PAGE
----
Calling yourself “Old Ben” is fine. Saying mean things about someone’s uncle is rude yet necessary. Pretending that you don’t remember your BBF’s old copilot droid is crappy, but saves time. Does that excuse all the outright lies that Obi-Wan Kenobi tells to Luke Skywalker? Maybe if those lies were truly essential to getting the kid to bring down the Empire. But they’re not, so most of those lies (and omissions) are pretty egregious.

Here are a few things that Obi-Wan could have said to avoid the most ridiculous ones. Because let’s face it, most of Ben’s lies are just kind of… ill-conceived.

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Download a Free eBook of Lovecraftian Saga Winter Tide by Ruthanna Emrys

From now to the end of October 20th, Publishing is offering a free ebook download of Ruthanna Emrys’ Winter Tide when you sign up for their monthly newsletter.

Winter Tide is the first book in Emrys’ Lovecraftian saga about the last survivors of Innsmouth, which continues with Deep Roots in summer 2018.

This offer is available worldwide from 12 PM EST on October 17th to 12 PM EST on October 20th.

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Meet the Valar! (And the Foundations of Middle-earth)

In Which We Take A Roll Call of the Valar and Their Maiar Compatriots, and In Which Melkor Rearranges the Furniture

The Valaquenta—the “Account of the Valar”—is a sort of cast list for the earliest days of the Valar in the newly minted universe of Eä, and also an introduction to another group: the Maiar. Although there’s no real action there, there is some delectable stage-setting and real estate talk. Then we’ll start right into the Quenta Silmarillion, the “Tale of the Silmarils.” Its first chapter, “Of the Beginning of Days,” describes the earliest conflicts with Melkor, which involve some impressively large (if glaring) floor lamps, followed by some cool arboreal nightlights, and how the face of the world is changed forever.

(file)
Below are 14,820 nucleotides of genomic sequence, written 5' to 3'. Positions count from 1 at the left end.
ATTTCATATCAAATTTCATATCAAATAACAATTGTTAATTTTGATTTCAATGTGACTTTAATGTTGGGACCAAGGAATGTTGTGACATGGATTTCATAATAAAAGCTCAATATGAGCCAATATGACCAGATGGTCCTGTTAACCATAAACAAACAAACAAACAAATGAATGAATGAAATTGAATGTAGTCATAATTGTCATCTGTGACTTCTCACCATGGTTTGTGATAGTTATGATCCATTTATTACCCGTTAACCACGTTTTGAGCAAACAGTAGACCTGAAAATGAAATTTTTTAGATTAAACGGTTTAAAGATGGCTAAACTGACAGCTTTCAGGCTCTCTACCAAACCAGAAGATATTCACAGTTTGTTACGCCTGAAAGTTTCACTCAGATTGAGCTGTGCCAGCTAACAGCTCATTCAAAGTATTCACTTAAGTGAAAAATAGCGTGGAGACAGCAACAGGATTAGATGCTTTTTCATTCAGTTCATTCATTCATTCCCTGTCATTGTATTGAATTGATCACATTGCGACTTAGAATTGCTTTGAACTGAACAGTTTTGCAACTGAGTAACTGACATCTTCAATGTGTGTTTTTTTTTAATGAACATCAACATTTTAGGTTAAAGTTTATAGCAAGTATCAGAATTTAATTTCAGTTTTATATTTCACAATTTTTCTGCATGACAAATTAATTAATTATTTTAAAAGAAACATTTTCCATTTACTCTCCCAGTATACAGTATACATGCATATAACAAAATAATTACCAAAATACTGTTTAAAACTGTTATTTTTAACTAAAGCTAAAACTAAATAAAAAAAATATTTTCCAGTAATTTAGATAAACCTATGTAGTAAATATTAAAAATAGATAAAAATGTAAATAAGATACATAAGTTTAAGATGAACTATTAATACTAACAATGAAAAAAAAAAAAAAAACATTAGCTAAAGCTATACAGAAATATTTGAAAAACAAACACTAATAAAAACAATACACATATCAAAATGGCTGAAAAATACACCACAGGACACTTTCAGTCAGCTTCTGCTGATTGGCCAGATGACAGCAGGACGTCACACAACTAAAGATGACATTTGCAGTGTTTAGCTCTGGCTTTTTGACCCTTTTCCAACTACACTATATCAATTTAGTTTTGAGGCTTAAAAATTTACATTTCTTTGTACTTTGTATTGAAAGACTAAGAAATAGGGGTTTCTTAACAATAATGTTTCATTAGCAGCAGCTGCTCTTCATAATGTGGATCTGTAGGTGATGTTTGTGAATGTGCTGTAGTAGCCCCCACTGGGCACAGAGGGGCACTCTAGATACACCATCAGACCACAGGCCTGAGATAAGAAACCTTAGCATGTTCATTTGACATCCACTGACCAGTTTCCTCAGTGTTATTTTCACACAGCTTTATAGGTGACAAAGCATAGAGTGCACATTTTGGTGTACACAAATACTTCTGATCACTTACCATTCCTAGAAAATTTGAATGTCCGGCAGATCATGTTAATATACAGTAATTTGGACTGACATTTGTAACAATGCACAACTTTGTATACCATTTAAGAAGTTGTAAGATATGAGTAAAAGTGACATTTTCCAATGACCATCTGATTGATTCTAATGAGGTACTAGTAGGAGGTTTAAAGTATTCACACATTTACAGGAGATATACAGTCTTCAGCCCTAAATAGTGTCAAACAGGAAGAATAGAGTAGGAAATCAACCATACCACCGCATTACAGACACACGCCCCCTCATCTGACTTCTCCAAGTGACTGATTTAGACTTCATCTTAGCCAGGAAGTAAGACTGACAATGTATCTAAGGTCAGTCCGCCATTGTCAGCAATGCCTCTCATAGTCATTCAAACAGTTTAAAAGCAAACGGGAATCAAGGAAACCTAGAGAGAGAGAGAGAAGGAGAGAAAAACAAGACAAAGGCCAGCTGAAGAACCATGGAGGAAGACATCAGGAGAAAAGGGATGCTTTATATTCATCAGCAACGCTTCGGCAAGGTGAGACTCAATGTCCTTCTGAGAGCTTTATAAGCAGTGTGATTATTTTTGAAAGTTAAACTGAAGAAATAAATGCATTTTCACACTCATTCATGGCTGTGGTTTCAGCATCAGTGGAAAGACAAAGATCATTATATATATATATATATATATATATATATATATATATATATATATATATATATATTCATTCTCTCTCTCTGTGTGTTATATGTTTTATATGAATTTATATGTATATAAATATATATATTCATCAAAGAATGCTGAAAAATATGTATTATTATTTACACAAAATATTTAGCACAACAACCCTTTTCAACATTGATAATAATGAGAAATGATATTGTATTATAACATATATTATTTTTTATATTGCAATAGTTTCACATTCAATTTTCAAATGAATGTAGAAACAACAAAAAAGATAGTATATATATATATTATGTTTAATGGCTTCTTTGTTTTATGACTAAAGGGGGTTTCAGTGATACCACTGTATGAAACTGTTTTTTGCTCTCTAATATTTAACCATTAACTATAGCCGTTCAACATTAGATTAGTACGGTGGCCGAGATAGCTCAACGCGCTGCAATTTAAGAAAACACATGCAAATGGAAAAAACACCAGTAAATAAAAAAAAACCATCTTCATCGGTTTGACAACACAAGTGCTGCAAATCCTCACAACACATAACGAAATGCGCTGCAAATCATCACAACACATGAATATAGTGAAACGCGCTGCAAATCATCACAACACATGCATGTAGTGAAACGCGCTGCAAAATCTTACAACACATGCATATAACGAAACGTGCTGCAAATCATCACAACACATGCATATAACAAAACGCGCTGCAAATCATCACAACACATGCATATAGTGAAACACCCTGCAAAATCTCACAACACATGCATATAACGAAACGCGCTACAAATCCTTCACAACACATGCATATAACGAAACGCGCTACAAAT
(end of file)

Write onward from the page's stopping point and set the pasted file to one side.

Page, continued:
[Scatter cloud and darkness, and read on.]

Series: The Silmarillion Primer

Listen to Steal the Stars Episode 12: “All That Sky”

Steal the Stars is the story of Dakota Prentiss and Matt Salem, two government employees guarding the biggest secret in the world: a crashed UFO. Despite being forbidden to fraternize, Dak and Matt fall in love and decide to escape to a better life on the wings of an incredibly dangerous plan: they’re going to steal the alien body they’ve been guarding and sell the secret of its existence.

And we’re down to the final three episodes!

If you haven’t yet listened to Tor Labs’ sci-fi noir audio drama written by Mac Rogers and produced by Gideon Media, you can read our non-spoiler review and catch up on the first eleven episodes: “Warm Bodies,” “Three Dogs,” “Turndown Service,” “Power Through,” “Lifers,” “900 Microns,” “Altered Voices,” “The Walls of the Maze,” “The Real Stuff,” “Protocol,” and “Checkpoints.” Then click through for this week’s installment, in which Dak and Matt’s escape turns desperate.

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Season of the Witch: 5 Horror Reads for Fall

Fall comes at you pretty fast. If you don’t stop and smell the pumpkin spice, you could miss it…

Summer’s end is always a bit of a downer, but for some of us, falling leaves and harvest moons herald the most wonderful time of the year. Autumn is usually seen as the perfect time for new horror releases. Whether that’s actually true or just an outdated marketing ploy is arguable; I read excellent horror year-round. Still, I’d rather be inundated with good books than gourd-infused lattes, or, Cthulhu forgive, Christmas sales.

This fall sees a grab-bag of debut fiction, anxiety-inducing anthologies, and a love letter to horror that, actually, were you an enterprising and early bookworm, would make a pretty perfect gift for the horror fan on your list, be it for Halloween or some other, less fun holiday.

[Doubles, dolls, and lots of Satanic Panic…]